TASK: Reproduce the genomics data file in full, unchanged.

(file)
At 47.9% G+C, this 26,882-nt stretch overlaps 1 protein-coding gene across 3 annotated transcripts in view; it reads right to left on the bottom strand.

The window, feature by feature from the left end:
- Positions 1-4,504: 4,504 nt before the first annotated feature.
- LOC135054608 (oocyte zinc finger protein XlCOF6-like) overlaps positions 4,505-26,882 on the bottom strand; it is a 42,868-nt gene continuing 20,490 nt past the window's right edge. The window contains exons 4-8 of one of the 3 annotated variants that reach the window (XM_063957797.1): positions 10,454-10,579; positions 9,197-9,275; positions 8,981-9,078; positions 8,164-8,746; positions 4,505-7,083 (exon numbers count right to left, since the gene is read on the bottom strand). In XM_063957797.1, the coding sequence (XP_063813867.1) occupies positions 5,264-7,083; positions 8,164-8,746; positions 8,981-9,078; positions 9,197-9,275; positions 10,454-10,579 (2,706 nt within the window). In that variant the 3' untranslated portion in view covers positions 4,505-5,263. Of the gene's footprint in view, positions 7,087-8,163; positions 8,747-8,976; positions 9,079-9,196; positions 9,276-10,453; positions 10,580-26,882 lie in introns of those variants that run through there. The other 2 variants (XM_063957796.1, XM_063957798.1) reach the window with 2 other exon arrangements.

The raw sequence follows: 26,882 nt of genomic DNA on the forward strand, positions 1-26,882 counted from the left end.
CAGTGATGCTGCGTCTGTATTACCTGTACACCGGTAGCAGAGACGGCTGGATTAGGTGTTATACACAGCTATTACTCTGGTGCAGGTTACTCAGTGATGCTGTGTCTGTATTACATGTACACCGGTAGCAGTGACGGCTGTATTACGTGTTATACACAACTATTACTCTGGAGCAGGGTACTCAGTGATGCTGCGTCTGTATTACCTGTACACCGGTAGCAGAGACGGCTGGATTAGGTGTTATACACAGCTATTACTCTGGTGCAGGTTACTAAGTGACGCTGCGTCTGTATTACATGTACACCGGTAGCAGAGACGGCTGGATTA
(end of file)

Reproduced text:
At 47.9% G+C, this 26,882-nt stretch overlaps 1 protein-coding gene across 3 annotated transcripts in view; it reads right to left on the bottom strand.

The window, feature by feature from the left end:
- Positions 1-4,504: 4,504 nt before the first annotated feature.
- LOC135054608 (oocyte zinc finger protein XlCOF6-like) overlaps positions 4,505-26,882 on the bottom strand; it is a 42,868-nt gene continuing 20,490 nt past the window's right edge. The window contains exons 4-8 of one of the 3 annotated variants that reach the window (XM_063957797.1): positions 10,454-10,579; positions 9,197-9,275; positions 8,981-9,078; positions 8,164-8,746; positions 4,505-7,083 (exon numbers count right to left, since the gene is read on the bottom strand). In XM_063957797.1, the coding sequence (XP_063813867.1) occupies positions 5,264-7,083; positions 8,164-8,746; positions 8,981-9,078; positions 9,197-9,275; positions 10,454-10,579 (2,706 nt within the window). In that variant the 3' untranslated portion in view covers positions 4,505-5,263. Of the gene's footprint in view, positions 7,087-8,163; positions 8,747-8,976; positions 9,079-9,196; positions 9,276-10,453; positions 10,580-26,882 lie in introns of those variants that run through there. The other 2 variants (XM_063957796.1, XM_063957798.1) reach the window with 2 other exon arrangements.

The raw sequence follows: 26,882 nt of genomic DNA on the forward strand, positions 1-26,882 counted from the left end.
CAGTGATGCTGCGTCTGTATTACCTGTACACCGGTAGCAGAGACGGCTGGATTAGGTGTTATACACAGCTATTACTCTGGTGCAGGTTACTCAGTGATGCTGTGTCTGTATTACATGTACACCGGTAGCAGTGACGGCTGTATTACGTGTTATACACAACTATTACTCTGGAGCAGGGTACTCAGTGATGCTGCGTCTGTATTACCTGTACACCGGTAGCAGAGACGGCTGGATTAGGTGTTATACACAGCTATTACTCTGGTGCAGGTTACTAAGTGACGCTGCGTCTGTATTACATGTACACCGGTAGCAGAGACGGCTGGATTA